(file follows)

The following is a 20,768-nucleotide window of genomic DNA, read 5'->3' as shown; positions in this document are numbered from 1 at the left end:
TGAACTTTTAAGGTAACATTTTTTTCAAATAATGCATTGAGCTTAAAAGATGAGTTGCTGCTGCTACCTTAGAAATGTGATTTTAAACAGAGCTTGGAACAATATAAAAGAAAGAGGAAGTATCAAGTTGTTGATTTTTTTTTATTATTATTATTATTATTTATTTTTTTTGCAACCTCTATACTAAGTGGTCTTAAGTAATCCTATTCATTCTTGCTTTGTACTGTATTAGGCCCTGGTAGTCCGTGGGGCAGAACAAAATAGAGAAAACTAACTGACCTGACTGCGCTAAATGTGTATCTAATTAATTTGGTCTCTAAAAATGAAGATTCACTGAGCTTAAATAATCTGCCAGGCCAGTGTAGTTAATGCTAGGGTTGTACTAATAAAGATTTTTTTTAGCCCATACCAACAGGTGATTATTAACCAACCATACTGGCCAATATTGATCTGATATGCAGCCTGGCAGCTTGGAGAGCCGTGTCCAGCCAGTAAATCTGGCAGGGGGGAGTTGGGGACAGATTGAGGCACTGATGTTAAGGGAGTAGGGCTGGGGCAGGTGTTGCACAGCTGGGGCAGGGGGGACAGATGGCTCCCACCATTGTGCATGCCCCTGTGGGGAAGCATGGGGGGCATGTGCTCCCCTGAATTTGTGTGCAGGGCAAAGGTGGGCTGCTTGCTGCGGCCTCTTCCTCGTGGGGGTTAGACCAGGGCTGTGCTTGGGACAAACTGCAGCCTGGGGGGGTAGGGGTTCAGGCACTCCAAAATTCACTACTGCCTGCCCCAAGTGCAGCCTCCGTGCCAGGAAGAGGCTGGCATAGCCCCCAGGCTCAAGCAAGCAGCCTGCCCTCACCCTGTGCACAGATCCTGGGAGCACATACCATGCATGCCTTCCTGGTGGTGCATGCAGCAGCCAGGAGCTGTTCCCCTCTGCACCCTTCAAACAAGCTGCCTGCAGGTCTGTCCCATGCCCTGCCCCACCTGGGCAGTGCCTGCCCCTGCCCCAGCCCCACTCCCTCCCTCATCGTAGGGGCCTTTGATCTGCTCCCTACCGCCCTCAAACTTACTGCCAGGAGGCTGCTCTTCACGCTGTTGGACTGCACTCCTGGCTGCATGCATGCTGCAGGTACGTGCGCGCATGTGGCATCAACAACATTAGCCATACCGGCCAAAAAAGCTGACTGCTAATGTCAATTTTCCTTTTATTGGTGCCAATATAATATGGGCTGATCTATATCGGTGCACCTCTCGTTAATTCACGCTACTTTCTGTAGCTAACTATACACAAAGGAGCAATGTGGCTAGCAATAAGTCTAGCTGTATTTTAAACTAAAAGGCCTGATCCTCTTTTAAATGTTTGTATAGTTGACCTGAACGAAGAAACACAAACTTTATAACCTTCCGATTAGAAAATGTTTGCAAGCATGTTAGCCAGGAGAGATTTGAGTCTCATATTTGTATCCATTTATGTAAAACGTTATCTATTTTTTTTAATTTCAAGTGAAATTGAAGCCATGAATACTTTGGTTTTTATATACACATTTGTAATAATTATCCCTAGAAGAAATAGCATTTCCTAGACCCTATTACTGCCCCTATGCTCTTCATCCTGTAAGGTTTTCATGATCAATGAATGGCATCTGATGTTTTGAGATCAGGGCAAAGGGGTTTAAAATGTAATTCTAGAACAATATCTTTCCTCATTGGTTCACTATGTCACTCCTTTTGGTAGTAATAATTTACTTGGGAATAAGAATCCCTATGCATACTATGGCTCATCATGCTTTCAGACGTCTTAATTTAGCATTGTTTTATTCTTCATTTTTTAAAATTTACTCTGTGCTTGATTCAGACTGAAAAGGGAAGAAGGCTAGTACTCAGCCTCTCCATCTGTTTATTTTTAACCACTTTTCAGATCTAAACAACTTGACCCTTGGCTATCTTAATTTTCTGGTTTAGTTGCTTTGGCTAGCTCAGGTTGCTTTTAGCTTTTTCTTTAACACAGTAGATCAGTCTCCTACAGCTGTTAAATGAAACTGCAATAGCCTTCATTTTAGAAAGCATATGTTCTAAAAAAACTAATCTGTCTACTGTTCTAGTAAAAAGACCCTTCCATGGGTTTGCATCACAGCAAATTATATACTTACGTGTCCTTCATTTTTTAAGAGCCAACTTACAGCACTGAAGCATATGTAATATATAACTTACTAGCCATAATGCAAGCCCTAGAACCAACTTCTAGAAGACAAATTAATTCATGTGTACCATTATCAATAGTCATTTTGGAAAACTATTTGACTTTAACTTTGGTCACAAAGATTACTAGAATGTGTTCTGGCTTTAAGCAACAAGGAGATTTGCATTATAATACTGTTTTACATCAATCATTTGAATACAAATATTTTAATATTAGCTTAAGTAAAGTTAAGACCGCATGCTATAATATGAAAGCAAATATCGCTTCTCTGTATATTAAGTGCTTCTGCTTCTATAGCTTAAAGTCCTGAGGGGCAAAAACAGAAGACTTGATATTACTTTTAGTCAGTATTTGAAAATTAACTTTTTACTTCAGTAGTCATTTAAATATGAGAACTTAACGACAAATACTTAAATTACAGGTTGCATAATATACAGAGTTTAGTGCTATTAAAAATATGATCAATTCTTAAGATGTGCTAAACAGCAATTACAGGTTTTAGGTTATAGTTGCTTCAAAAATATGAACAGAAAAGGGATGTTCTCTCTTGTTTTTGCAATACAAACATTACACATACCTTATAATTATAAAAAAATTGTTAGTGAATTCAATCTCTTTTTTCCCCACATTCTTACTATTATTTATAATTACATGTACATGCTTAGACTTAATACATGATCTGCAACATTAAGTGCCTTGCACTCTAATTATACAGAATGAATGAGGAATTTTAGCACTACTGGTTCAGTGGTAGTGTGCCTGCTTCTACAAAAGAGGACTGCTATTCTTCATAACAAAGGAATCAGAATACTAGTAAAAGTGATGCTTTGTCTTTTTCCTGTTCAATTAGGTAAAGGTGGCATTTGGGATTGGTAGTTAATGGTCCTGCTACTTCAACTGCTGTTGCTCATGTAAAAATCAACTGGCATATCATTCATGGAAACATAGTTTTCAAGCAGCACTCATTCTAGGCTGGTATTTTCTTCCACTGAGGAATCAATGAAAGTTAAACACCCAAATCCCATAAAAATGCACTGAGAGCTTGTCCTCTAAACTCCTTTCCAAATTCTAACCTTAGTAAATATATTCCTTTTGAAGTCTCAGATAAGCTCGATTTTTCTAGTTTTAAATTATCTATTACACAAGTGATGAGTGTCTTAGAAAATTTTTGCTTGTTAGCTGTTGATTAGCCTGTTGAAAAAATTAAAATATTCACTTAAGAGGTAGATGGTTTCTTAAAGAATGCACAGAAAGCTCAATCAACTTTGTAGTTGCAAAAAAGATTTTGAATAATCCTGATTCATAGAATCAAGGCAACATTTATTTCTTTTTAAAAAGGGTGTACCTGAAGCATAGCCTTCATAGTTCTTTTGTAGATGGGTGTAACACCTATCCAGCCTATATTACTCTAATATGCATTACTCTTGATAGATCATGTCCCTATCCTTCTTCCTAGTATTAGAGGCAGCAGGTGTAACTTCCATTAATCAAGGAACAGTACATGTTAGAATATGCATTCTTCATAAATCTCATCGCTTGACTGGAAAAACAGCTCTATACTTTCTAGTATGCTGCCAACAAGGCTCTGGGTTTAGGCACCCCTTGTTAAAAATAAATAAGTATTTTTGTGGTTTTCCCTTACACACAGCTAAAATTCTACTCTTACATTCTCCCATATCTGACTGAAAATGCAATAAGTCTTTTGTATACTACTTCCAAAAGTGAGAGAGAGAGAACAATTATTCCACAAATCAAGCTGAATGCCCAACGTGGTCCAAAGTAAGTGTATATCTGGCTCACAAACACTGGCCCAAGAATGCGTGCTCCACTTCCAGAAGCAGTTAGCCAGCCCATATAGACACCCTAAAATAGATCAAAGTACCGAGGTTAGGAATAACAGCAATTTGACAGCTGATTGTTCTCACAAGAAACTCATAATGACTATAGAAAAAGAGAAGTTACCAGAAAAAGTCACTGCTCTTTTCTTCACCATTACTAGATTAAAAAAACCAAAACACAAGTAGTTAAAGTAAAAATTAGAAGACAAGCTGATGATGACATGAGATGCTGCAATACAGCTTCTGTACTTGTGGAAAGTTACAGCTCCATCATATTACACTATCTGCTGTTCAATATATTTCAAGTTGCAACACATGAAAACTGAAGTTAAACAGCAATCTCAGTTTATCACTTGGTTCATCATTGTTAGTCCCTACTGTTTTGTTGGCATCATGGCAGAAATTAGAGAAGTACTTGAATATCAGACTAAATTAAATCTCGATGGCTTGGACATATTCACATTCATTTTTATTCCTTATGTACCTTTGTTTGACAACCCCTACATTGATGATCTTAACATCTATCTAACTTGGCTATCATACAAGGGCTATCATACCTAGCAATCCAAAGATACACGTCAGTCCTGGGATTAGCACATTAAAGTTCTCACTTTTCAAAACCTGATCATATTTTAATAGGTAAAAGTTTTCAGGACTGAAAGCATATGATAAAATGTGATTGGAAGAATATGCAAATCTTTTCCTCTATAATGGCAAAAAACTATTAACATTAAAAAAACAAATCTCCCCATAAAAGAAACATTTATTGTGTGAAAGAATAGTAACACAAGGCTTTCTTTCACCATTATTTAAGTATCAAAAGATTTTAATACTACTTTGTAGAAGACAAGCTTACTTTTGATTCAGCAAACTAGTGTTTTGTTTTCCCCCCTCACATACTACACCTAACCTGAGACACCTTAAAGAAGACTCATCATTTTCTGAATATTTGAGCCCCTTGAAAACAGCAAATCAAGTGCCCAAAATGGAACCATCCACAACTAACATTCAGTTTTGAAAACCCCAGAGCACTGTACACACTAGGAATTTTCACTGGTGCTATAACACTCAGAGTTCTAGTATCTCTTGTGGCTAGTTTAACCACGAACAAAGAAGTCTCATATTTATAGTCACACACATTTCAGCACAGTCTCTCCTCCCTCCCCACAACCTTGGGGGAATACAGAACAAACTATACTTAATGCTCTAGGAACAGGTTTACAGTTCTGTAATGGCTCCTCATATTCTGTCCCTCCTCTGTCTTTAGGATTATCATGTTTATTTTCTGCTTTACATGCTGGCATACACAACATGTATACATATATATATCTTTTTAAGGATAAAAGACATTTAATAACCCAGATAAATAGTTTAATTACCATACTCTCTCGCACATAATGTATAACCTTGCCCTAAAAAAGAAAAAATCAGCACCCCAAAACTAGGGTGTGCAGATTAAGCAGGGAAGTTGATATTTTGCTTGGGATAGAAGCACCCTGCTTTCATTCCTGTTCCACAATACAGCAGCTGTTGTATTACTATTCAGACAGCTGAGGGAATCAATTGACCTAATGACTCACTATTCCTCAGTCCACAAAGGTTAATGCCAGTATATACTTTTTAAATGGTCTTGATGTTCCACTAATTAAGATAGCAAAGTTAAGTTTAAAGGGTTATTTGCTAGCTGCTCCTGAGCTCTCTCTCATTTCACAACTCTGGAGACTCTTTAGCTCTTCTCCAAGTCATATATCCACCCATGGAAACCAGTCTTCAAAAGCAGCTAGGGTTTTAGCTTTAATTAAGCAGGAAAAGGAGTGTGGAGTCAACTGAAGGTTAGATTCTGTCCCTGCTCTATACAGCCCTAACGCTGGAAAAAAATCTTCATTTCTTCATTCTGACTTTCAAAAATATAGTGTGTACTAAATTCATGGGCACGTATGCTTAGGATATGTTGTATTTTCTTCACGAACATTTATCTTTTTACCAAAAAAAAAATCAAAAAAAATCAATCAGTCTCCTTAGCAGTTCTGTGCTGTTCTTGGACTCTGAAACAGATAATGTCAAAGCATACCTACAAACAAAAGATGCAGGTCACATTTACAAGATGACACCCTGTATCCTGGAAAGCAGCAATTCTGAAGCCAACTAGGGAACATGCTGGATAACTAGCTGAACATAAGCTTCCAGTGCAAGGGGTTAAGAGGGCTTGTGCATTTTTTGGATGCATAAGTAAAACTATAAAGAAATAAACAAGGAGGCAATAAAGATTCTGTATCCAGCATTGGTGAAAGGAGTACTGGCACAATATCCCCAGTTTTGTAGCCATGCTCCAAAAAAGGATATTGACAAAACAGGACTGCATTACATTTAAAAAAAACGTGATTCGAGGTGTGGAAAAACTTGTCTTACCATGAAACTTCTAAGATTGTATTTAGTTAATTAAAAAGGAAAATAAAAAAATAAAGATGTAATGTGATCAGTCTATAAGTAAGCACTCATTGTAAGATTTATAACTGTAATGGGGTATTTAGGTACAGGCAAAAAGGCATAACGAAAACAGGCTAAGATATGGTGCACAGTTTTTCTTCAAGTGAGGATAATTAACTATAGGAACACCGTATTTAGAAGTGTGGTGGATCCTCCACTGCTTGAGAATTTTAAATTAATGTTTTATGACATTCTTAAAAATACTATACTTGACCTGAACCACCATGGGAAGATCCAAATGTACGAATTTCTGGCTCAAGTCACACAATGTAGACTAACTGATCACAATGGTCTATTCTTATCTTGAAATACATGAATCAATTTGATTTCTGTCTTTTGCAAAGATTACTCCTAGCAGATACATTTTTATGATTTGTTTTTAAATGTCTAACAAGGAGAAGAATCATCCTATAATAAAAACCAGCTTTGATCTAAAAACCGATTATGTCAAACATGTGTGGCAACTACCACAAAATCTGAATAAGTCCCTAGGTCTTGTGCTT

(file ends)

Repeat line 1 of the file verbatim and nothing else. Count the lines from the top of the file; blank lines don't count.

The following is a 20,768-nucleotide window of genomic DNA, read 5'->3' as shown; positions in this document are numbered from 1 at the left end: